Leah Sottile likes to fall down rabbit holes. It’s where she digs out facts and captures the context that makes her reporting stand out.
When Lori Vallow and Chad Daybell made national news after the disappearance of Vallow’s children, it was immediate fodder for tabloids. The case played out on social media, from the couple’s arrest in Hawaii to the discovery of Tylee Ryan and J.J. Vallow’s bodies in the backyard of Daybell’s Idaho home.
As more details emerged surrounding the Vallow children’s disappearance and the couple’s cult-like fringe religious beliefs, it became clear to Sottile that there was more to the story, she said.
“There’s a possibility to write a nuanced story that tells us about who we are and what kind of violence festers among us,” Sottile said. “And there’s also true victims here who haven’t seen justice.”
“When the Moon Turns to Blood: Lori Vallow, Chad Daybell, and a Story of Murder, Wild Faith, and End Times,” was released last month and examines the extreme religious beliefs held by the couple and how they fit into the landscape of extremism in the west.
Sottile, who lives in Portland, will be in Spokane on Wednesday to discuss her book with the Northwest Passages Book Club.
Sottile, who started her journalism career in Spokane at Gonzaga University and then the Inlander, is known for her in-depth and longform reporting and has always wanted to write a book but just hadn’t found the right subject. Often focused on extremism, Sottile has also delved into court and crime reporting but didn’t want to write a typical true crime novel.
She had just read Michelle McNamara’s “I’ll Be Gone in the Dark” and noted the obsessiveness that runs through successful true crime books, Sottile said. A self-admitted obsessive reporter, Sottile entered the confusing and manic world of Chad Daybell’s apocalyptic novels tied to the doctrine of the Church of Jesus Christ of Latter-day Saints.
Daybell self-published dozens of books, first novels, then books detailing his and other people’s near-death experiences. Sottile read almost all of them, filling the pages with color-coded tabs to help her analyze and pull out themes that evolved over time.
“If I was to take them seriously, as his fans do, then what were the greater themes at play?” Sottile said.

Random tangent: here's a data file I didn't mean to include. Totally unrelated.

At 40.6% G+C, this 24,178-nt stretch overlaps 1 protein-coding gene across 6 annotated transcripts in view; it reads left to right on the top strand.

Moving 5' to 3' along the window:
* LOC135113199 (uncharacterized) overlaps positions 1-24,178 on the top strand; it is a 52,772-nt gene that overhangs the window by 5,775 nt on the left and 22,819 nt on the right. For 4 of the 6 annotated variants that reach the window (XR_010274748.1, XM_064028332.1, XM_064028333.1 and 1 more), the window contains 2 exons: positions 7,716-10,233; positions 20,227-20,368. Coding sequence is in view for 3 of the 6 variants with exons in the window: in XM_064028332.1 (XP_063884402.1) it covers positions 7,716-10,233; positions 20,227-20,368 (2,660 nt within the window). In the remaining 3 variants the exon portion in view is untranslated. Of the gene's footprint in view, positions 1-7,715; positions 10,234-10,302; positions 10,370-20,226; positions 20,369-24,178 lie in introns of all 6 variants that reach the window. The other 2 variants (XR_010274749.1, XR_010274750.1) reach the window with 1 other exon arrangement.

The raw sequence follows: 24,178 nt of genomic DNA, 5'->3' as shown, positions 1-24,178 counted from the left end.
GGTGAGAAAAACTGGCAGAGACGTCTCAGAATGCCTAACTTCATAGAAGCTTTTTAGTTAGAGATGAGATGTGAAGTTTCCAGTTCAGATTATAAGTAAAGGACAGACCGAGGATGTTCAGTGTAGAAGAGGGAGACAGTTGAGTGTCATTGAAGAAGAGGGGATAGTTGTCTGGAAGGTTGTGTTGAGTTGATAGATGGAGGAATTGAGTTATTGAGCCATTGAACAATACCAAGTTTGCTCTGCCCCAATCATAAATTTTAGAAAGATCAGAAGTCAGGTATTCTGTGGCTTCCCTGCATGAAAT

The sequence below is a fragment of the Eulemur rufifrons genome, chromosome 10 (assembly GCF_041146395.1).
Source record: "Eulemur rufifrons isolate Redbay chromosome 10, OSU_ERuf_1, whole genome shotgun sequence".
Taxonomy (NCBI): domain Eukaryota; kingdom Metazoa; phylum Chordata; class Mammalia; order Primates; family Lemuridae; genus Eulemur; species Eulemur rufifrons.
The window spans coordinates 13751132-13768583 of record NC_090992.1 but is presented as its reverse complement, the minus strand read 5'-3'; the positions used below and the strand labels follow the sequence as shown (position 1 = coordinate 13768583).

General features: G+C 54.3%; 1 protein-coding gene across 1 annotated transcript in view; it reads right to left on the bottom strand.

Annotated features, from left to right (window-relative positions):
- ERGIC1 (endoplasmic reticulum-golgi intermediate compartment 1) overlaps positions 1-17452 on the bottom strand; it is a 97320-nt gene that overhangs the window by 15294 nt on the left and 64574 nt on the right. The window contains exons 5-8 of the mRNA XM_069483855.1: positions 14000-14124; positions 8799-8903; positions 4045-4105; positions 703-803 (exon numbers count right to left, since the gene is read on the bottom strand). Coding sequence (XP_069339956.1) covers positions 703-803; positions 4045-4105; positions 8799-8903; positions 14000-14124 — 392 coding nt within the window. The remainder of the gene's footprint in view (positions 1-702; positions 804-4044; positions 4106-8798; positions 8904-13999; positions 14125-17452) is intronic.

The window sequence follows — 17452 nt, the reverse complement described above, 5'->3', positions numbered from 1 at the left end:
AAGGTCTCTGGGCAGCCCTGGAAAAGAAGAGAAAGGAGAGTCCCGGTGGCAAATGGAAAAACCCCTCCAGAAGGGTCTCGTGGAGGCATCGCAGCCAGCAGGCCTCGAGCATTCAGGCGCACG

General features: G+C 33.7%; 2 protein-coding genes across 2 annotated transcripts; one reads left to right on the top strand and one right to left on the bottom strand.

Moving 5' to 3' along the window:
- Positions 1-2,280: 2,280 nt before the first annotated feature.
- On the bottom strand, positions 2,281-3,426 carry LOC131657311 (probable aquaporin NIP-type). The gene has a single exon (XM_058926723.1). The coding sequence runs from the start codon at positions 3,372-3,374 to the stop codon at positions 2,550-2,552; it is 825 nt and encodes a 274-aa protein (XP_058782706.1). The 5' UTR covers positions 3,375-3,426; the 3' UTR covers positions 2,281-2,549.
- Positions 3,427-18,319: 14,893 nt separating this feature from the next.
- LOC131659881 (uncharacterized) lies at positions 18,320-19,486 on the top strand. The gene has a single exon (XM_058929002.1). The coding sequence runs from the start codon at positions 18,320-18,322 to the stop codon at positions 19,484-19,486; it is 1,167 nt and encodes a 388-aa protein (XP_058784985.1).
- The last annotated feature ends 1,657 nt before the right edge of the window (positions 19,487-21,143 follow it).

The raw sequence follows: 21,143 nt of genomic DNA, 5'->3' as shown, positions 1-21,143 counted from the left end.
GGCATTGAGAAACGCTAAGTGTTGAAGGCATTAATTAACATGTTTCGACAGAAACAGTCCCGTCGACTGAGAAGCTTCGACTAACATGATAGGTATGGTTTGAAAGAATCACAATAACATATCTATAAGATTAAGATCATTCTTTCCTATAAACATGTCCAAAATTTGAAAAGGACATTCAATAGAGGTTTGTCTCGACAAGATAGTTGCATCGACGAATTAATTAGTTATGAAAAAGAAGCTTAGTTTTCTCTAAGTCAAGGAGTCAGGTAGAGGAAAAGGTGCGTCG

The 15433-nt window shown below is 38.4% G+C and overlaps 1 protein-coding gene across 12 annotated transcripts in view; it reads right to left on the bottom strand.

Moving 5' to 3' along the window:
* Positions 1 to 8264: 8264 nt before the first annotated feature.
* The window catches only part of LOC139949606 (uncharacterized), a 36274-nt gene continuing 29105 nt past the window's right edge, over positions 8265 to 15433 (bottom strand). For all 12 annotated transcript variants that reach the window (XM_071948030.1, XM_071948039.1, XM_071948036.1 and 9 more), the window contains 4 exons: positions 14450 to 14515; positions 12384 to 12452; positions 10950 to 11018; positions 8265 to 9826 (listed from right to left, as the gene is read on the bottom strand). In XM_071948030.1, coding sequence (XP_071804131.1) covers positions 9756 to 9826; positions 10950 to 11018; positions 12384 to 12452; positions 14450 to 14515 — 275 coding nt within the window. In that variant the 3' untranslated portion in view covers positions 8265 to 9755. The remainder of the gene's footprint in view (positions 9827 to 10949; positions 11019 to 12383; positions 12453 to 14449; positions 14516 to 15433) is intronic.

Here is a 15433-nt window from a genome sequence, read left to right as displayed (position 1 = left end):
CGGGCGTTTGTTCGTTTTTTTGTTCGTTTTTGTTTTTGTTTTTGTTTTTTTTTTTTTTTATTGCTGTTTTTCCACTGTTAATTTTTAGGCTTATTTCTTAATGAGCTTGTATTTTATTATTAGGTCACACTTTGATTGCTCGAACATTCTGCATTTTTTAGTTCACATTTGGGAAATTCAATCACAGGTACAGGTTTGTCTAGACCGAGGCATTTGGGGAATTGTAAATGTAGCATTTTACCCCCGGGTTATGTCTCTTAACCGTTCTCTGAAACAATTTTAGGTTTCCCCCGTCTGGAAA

The books opened up doors to how Daybell’s beliefs became more extreme over time and to the writers, like W. Cleon Skousen, he admired. Skousen, a conservative author and longtime supporter of the John Birch Society, was also a favorite of Cliven Bundy and his family, the subject of Sottile’s podcast Bundyville.
“All of a sudden, I was seeing all these dots connect,” Sottile said.
Sottile also landed interviews with people close to the case like Brad Daybell, Chad Daybell’s brother.
“It helped me understand him in a way that I don’t think I could have otherwise,” Sottile said.
She accessed thousands of pages of public records from Arizona, where Vallow is charged with conspiring to kill her estranged husband, Charles Vallow.
“It was like a giant reporting knot that I was trying to untangle over a couple of years,” Sottile said.
The book starts with a vivid description of the police arriving to Vallow’s Rexburg home in 2019 after her son, J.J. Vallow, had been reported missing; it then backtracks to Vallow’s and Daybell’s childhoods, their tumultuous relationships with their Mormon faith, and how they both were drawn into “prepper” circles of people readying for the end of the world. Once together, Daybell and Vallow began having visions and seeing people in their lives as evil or dark forces, Sottile details in the book.
While Sottile has made progress on the tangle, the full truth of the circumstance surrounding the deaths of Tylee Ryan, J.J. Vallow and Tammy Daybell, Chad’s wife, won’t come out until the couple’s trial in January.
In the years since the children went missing, extremism and fears around the end of the world have become more mainstream topics with the COVID-19 pandemic, widespread racial justice protests and economic struggles.
“The people in the book had some pretty specific beliefs around the world ending and religious beliefs, tied up around the book of Revalation,” Sottile said. “What’s kind of mind-boggling, that discussion about the world ending… it’s like we’ve all been talking about that for the last couple of years.”
There was a lot more going on behind the deaths than was initially portrayed, Sottile said. Vallow and Daybell aren’t just a crazy couple who are accused of committing horrific acts of violence, she said.
“There’s a whole historical context that infuses their specific fringe religious beliefs that is a part of our world,” Sottile said.
The couple’s extreme religious views are central to the book, but it’s not a slight at religious people, Sottile said.
“I think one of the worst things that people can do is manipulate someone’s religious beliefs,” she said.
Wrestling with how all the themes in the book intersect left Sottile yearning for a straightforward conclusion, but there just isn’t one, she said.
“I kept writing this book and I kept looking for, like, a silver lining. What I realized is, it’s not my job to put a bow on something, to make it nicer,” Sottile said. “It’s a lot bigger than the deaths of these people. It’s about, what do these deaths mean?”
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